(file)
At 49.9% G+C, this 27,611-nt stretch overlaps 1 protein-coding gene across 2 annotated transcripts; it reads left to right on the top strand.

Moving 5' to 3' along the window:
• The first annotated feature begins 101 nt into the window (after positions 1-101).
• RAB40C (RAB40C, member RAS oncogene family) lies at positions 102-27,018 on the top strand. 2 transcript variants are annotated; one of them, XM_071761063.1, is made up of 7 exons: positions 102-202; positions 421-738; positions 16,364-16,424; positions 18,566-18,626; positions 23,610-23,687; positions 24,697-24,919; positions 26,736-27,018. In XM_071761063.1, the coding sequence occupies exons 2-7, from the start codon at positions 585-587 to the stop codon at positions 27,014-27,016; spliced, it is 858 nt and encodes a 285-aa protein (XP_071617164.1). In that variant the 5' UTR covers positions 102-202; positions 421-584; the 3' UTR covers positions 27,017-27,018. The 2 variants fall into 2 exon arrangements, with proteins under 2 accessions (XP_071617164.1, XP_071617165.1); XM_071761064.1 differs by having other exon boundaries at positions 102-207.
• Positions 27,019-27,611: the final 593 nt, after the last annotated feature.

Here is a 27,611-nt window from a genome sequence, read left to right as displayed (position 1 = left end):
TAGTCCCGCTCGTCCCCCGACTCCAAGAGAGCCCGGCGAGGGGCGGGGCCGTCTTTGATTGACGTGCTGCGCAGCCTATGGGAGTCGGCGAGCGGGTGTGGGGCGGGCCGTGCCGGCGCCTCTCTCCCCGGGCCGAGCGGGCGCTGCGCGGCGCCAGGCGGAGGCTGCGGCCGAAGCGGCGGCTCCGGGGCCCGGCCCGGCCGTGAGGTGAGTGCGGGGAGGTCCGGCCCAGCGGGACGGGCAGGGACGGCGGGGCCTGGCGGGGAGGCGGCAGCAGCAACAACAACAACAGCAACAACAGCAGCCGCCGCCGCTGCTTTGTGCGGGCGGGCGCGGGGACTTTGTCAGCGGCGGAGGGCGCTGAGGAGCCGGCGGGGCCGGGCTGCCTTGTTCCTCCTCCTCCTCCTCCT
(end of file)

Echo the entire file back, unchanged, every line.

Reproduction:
At 49.9% G+C, this 27,611-nt stretch overlaps 1 protein-coding gene across 2 annotated transcripts; it reads left to right on the top strand.

Moving 5' to 3' along the window:
• The first annotated feature begins 101 nt into the window (after positions 1-101).
• RAB40C (RAB40C, member RAS oncogene family) lies at positions 102-27,018 on the top strand. 2 transcript variants are annotated; one of them, XM_071761063.1, is made up of 7 exons: positions 102-202; positions 421-738; positions 16,364-16,424; positions 18,566-18,626; positions 23,610-23,687; positions 24,697-24,919; positions 26,736-27,018. In XM_071761063.1, the coding sequence occupies exons 2-7, from the start codon at positions 585-587 to the stop codon at positions 27,014-27,016; spliced, it is 858 nt and encodes a 285-aa protein (XP_071617164.1). In that variant the 5' UTR covers positions 102-202; positions 421-584; the 3' UTR covers positions 27,017-27,018. The 2 variants fall into 2 exon arrangements, with proteins under 2 accessions (XP_071617164.1, XP_071617165.1); XM_071761064.1 differs by having other exon boundaries at positions 102-207.
• Positions 27,019-27,611: the final 593 nt, after the last annotated feature.

Here is a 27,611-nt window from a genome sequence, read left to right as displayed (position 1 = left end):
TAGTCCCGCTCGTCCCCCGACTCCAAGAGAGCCCGGCGAGGGGCGGGGCCGTCTTTGATTGACGTGCTGCGCAGCCTATGGGAGTCGGCGAGCGGGTGTGGGGCGGGCCGTGCCGGCGCCTCTCTCCCCGGGCCGAGCGGGCGCTGCGCGGCGCCAGGCGGAGGCTGCGGCCGAAGCGGCGGCTCCGGGGCCCGGCCCGGCCGTGAGGTGAGTGCGGGGAGGTCCGGCCCAGCGGGACGGGCAGGGACGGCGGGGCCTGGCGGGGAGGCGGCAGCAGCAACAACAACAACAGCAACAACAGCAGCCGCCGCCGCTGCTTTGTGCGGGCGGGCGCGGGGACTTTGTCAGCGGCGGAGGGCGCTGAGGAGCCGGCGGGGCCGGGCTGCCTTGTTCCTCCTCCTCCTCCTCCT